The assumptions of this question are at best misleading and maybe based on personal experience, but not the situation at the time cited.
As requested I just pulled out the very second issue of Kilobaud Magazin of February 1977 (*1).
Right at the beginning there is an ad on page 12 selling ASR33 starting at USD 840. Page 54 shows an ad offering an Olivetti teletype at USD 950, even including RS232. The same ad also features a 100 LPM 132 column dot matrix printer at the same price. So why buy a slow 10 CPS teletype? The same ad also features a thermal printer at USD 475.
Next, page 130 features a rather high quality (compared to an ASR33) IBM Selectric with RS232 at USD 895. It might be useful to remember that the Selectric wasn't developed primarily as a typewriter, but as printing terminal for mainframe usage. It's not their developers' fault that it was also a darn durable office typewriter. They just made a reliable device with no hard connection between the keyboard and print mechanism.
Finally page 49 shows how cheap dot matrix already was in the spring of 1977, with an ad for a printer with a parallel port at USD 425 - when bought as kit (just electronics and print mechanics) it got down to only USD 179. It's also interesting here that a current loop (50mA) version, as a TTY replacement, was rather expensive at USD 575. This would not only mean one has to pay for an additional current loop interface in the computer (not available by default on most computers), but also pay even more for the printer itself. Ok, still less than a full teletype, but why?
Kilobaud was always a magazine directed at the hobbyist, not business or large users, attracting advertisers targeting a low price range. I bet pulling any other magazine from the same time will show a similar result. Even more so after 1977.
Proof#1 - Already in the spring of 1977, at the very start of microcomputer usage, shows that dot matrix printers were not only widely available, but also undercut TTYs by a large amount.
So lets take a peek at the February 1981 issue of the same magazine. That's about 7 months before the IBM PC debuted in August 1981 and thus DOS. Here it is easy to see that dot matrix printers and the parallel port have completely taken over. Page 11 features an ad with Epson's MX-70 at USD 645 and its 'brother' MX-80 for USD 800. Another ad at page 24 (*2) gives a nice comparison. here an MX-80 is only USD 575, while a Centronics 730 costs USD 599.
There are many more featuring various dot matrix printers in the range of USD 400 to 800, but only a single one featuring a (Type 43) Teletype on page 41 - still at USD 989. So while TTY stayed basically the same over this 4 year period, dot matrix printers did not only improve but dropped quite a lot in price. Oh, and a 13 column (!) Selectric with parallel interface is down to competitive USD 659 (p.71).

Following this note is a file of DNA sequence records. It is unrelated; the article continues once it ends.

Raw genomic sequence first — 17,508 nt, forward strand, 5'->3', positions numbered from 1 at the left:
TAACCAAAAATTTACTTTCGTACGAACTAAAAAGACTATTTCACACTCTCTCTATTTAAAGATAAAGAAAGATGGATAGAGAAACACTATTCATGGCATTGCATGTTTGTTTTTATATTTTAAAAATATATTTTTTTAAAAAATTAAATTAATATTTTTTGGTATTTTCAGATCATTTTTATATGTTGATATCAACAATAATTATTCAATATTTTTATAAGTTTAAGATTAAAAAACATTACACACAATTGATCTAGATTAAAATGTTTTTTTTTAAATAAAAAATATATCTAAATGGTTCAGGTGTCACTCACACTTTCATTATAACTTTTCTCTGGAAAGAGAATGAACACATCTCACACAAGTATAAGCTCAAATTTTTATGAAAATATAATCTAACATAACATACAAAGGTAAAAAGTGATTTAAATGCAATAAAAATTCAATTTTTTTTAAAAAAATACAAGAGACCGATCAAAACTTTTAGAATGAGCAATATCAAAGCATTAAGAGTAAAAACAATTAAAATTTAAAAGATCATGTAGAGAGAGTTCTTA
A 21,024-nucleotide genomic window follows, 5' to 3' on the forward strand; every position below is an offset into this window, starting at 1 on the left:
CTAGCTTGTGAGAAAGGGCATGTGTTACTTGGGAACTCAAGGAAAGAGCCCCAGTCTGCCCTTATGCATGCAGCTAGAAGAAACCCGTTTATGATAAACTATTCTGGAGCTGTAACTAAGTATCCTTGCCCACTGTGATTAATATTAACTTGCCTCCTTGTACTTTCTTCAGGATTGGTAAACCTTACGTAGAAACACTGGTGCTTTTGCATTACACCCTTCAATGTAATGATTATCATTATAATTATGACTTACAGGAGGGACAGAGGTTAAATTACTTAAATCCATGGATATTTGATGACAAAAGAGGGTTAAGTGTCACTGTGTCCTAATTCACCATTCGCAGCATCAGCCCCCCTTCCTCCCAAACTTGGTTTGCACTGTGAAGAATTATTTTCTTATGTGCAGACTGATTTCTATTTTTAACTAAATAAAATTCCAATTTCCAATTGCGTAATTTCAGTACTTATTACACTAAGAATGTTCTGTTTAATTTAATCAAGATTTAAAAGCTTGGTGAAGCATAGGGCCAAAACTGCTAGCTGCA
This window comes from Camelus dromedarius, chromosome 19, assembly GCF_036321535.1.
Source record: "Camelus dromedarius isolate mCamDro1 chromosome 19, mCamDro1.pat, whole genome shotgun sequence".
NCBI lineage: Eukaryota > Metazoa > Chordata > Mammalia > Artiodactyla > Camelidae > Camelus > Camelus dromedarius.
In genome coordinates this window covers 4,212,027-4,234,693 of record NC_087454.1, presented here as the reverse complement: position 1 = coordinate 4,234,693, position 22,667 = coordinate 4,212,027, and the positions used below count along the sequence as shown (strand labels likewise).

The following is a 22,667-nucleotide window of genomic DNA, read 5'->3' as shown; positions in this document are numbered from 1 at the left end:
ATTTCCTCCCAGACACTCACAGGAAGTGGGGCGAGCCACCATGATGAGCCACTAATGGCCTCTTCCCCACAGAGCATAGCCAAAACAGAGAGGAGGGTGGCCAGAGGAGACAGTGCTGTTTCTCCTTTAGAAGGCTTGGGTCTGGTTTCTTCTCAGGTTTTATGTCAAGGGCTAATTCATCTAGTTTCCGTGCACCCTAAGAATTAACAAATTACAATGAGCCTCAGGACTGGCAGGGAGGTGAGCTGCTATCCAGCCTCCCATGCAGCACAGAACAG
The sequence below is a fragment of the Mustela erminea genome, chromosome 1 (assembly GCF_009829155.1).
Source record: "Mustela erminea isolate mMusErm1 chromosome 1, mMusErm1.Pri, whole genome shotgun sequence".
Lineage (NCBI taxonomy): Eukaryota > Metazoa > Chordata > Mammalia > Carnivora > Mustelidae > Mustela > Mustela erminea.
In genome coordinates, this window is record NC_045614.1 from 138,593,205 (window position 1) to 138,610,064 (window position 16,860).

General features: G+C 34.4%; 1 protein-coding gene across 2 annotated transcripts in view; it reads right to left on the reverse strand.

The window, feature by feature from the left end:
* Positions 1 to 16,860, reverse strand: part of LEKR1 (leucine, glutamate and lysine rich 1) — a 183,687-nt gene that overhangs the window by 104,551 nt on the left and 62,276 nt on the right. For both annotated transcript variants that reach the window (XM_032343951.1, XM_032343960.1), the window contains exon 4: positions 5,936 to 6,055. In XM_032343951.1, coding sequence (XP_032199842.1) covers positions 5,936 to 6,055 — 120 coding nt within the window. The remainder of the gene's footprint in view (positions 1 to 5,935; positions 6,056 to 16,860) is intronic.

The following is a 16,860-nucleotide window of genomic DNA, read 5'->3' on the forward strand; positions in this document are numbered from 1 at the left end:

This is of course only one magazine and two issues, but I'm quite sure this snap sample will hold when checking more data from other sources during the time period.
Proof#2 - By 1981 the dot matrix printer had complete victory and teletypes where merely an outdated and expensive side note.
Of course, there were many articles in these early magazines to convert some TTY, electric typewriter or Etch-a-Sketches to a hardcopy devices. As much as there were even more articles about building your own computer from parts or writing an OS from scratch.
And yes, for hobbyists with too much time on their hands, finding a TTY in a scrap sale was still a feasible idea for the fun alone, but it for sure was never anywhere near mainstream.
Conclusion: The claim of teletypes being the 'most common' printer before DOS never existed in the first place.
Last but not least, considering the above claim, the PC (and DOS) in 1981 was meant for professional use, not as a hobbyist toy. But even with the clearly made for hacking Apple II the first interface was parallel, and the first printer offered by Apple (in 1978), targeted at hobbyists was a (thermal) matrix printer - undercutting any TTY price by far.
Having said all of this, there are special occasions where even in 1980 new development for TTY was a thing. In my case I had already an Apple II (and a cheap dot matrix printer) in Spring of 1980 when I joined the Bundeswehr (German Army). Due to some less than official circumstances it worked out that we used my Apple to improve some bureaucracy during my service - and to produce printout I did build an interface so three(!) TTY could be connected to print in parallel. After all, they were dead slow, so it was better to have three interleaving print jobs and merge the pages later on, than to wait three times as long doing the same on a single TTY. This was also quite some fun to program :))
The reason was less technical or due to budget but rather availability. As part of the staff of a signaling battalion TTYs were available by the dozen :))
*1 - Which is BTW the issue featuring a 5 page Apple 1 review plus the original first Apple ad.
*2 - On a side note, page 25 features an intriguing ad :))